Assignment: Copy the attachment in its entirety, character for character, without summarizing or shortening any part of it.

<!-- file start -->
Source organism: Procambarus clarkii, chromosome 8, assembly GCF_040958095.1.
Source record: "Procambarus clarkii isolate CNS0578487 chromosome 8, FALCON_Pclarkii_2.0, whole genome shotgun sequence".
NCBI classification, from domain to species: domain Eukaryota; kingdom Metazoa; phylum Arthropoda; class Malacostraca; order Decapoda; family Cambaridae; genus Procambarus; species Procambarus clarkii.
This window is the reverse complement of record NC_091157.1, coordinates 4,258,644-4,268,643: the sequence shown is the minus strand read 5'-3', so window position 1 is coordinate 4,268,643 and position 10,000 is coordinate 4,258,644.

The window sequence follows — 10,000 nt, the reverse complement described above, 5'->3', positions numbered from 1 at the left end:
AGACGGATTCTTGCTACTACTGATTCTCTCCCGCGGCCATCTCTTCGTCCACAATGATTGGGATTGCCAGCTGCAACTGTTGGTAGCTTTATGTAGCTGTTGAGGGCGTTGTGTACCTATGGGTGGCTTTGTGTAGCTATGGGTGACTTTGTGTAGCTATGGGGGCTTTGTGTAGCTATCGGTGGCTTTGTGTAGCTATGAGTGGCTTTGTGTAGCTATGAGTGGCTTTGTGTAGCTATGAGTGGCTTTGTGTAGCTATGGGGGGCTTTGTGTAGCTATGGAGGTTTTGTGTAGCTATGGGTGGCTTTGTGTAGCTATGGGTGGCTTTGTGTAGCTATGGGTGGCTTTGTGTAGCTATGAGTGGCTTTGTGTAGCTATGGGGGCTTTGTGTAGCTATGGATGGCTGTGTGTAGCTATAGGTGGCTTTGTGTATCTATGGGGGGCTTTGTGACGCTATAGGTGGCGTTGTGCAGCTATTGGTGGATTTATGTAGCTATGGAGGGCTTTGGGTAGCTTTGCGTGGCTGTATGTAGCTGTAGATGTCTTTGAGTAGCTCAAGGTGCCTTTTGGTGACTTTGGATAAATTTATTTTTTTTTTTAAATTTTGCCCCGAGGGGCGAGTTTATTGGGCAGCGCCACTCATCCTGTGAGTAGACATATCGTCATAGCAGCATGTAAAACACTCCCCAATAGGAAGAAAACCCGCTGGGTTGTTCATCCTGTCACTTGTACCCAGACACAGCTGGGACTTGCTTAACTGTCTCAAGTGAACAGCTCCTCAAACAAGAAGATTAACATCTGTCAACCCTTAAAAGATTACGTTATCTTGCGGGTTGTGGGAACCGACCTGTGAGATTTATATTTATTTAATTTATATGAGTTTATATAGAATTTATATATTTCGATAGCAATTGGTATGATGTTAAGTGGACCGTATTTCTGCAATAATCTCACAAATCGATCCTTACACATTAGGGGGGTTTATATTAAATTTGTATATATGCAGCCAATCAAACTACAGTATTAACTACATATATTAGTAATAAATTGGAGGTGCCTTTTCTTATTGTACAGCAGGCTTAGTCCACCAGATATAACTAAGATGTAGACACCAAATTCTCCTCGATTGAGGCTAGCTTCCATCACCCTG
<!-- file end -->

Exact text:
Source organism: Procambarus clarkii, chromosome 8, assembly GCF_040958095.1.
Source record: "Procambarus clarkii isolate CNS0578487 chromosome 8, FALCON_Pclarkii_2.0, whole genome shotgun sequence".
NCBI classification, from domain to species: domain Eukaryota; kingdom Metazoa; phylum Arthropoda; class Malacostraca; order Decapoda; family Cambaridae; genus Procambarus; species Procambarus clarkii.
This window is the reverse complement of record NC_091157.1, coordinates 4,258,644-4,268,643: the sequence shown is the minus strand read 5'-3', so window position 1 is coordinate 4,268,643 and position 10,000 is coordinate 4,258,644.

The window sequence follows — 10,000 nt, the reverse complement described above, 5'->3', positions numbered from 1 at the left end:
AGACGGATTCTTGCTACTACTGATTCTCTCCCGCGGCCATCTCTTCGTCCACAATGATTGGGATTGCCAGCTGCAACTGTTGGTAGCTTTATGTAGCTGTTGAGGGCGTTGTGTACCTATGGGTGGCTTTGTGTAGCTATGGGTGACTTTGTGTAGCTATGGGGGCTTTGTGTAGCTATCGGTGGCTTTGTGTAGCTATGAGTGGCTTTGTGTAGCTATGAGTGGCTTTGTGTAGCTATGAGTGGCTTTGTGTAGCTATGGGGGGCTTTGTGTAGCTATGGAGGTTTTGTGTAGCTATGGGTGGCTTTGTGTAGCTATGGGTGGCTTTGTGTAGCTATGGGTGGCTTTGTGTAGCTATGAGTGGCTTTGTGTAGCTATGGGGGCTTTGTGTAGCTATGGATGGCTGTGTGTAGCTATAGGTGGCTTTGTGTATCTATGGGGGGCTTTGTGACGCTATAGGTGGCGTTGTGCAGCTATTGGTGGATTTATGTAGCTATGGAGGGCTTTGGGTAGCTTTGCGTGGCTGTATGTAGCTGTAGATGTCTTTGAGTAGCTCAAGGTGCCTTTTGGTGACTTTGGATAAATTTATTTTTTTTTTTAAATTTTGCCCCGAGGGGCGAGTTTATTGGGCAGCGCCACTCATCCTGTGAGTAGACATATCGTCATAGCAGCATGTAAAACACTCCCCAATAGGAAGAAAACCCGCTGGGTTGTTCATCCTGTCACTTGTACCCAGACACAGCTGGGACTTGCTTAACTGTCTCAAGTGAACAGCTCCTCAAACAAGAAGATTAACATCTGTCAACCCTTAAAAGATTACGTTATCTTGCGGGTTGTGGGAACCGACCTGTGAGATTTATATTTATTTAATTTATATGAGTTTATATAGAATTTATATATTTCGATAGCAATTGGTATGATGTTAAGTGGACCGTATTTCTGCAATAATCTCACAAATCGATCCTTACACATTAGGGGGGTTTATATTAAATTTGTATATATGCAGCCAATCAAACTACAGTATTAACTACATATATTAGTAATAAATTGGAGGTGCCTTTTCTTATTGTACAGCAGGCTTAGTCCACCAGATATAACTAAGATGTAGACACCAAATTCTCCTCGATTGAGGCTAGCTTCCATCACCCTG